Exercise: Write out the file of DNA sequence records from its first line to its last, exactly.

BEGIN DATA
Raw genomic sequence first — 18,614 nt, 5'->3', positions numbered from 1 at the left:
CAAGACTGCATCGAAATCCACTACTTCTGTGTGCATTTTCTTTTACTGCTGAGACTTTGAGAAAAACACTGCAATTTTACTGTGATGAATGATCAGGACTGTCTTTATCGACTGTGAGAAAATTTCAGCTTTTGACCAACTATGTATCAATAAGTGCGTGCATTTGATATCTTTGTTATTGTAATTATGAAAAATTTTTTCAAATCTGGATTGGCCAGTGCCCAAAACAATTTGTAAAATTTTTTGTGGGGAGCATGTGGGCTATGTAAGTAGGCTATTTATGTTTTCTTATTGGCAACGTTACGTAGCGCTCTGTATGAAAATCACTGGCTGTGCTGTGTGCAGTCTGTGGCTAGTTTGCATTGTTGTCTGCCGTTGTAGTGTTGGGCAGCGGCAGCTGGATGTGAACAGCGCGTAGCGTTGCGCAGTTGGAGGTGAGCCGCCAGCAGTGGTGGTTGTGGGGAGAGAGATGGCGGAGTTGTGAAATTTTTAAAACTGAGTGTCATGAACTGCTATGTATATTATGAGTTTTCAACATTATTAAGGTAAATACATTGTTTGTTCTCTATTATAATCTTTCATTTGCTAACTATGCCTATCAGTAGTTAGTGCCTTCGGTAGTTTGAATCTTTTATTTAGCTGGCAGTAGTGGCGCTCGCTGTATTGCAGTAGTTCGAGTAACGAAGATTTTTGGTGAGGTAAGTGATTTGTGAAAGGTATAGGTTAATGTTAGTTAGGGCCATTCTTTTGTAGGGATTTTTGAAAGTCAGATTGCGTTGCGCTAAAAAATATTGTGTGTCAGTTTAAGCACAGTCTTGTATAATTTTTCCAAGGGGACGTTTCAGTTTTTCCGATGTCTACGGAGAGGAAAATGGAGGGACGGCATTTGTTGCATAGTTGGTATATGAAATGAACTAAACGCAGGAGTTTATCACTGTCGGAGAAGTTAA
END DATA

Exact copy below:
Raw genomic sequence first — 18,614 nt, 5'->3', positions numbered from 1 at the left:
CAAGACTGCATCGAAATCCACTACTTCTGTGTGCATTTTCTTTTACTGCTGAGACTTTGAGAAAAACACTGCAATTTTACTGTGATGAATGATCAGGACTGTCTTTATCGACTGTGAGAAAATTTCAGCTTTTGACCAACTATGTATCAATAAGTGCGTGCATTTGATATCTTTGTTATTGTAATTATGAAAAATTTTTTCAAATCTGGATTGGCCAGTGCCCAAAACAATTTGTAAAATTTTTTGTGGGGAGCATGTGGGCTATGTAAGTAGGCTATTTATGTTTTCTTATTGGCAACGTTACGTAGCGCTCTGTATGAAAATCACTGGCTGTGCTGTGTGCAGTCTGTGGCTAGTTTGCATTGTTGTCTGCCGTTGTAGTGTTGGGCAGCGGCAGCTGGATGTGAACAGCGCGTAGCGTTGCGCAGTTGGAGGTGAGCCGCCAGCAGTGGTGGTTGTGGGGAGAGAGATGGCGGAGTTGTGAAATTTTTAAAACTGAGTGTCATGAACTGCTATGTATATTATGAGTTTTCAACATTATTAAGGTAAATACATTGTTTGTTCTCTATTATAATCTTTCATTTGCTAACTATGCCTATCAGTAGTTAGTGCCTTCGGTAGTTTGAATCTTTTATTTAGCTGGCAGTAGTGGCGCTCGCTGTATTGCAGTAGTTCGAGTAACGAAGATTTTTGGTGAGGTAAGTGATTTGTGAAAGGTATAGGTTAATGTTAGTTAGGGCCATTCTTTTGTAGGGATTTTTGAAAGTCAGATTGCGTTGCGCTAAAAAATATTGTGTGTCAGTTTAAGCACAGTCTTGTATAATTTTTCCAAGGGGACGTTTCAGTTTTTCCGATGTCTACGGAGAGGAAAATGGAGGGACGGCATTTGTTGCATAGTTGGTATATGAAATGAACTAAACGCAGGAGTTTATCACTGTCGGAGAAGTTAA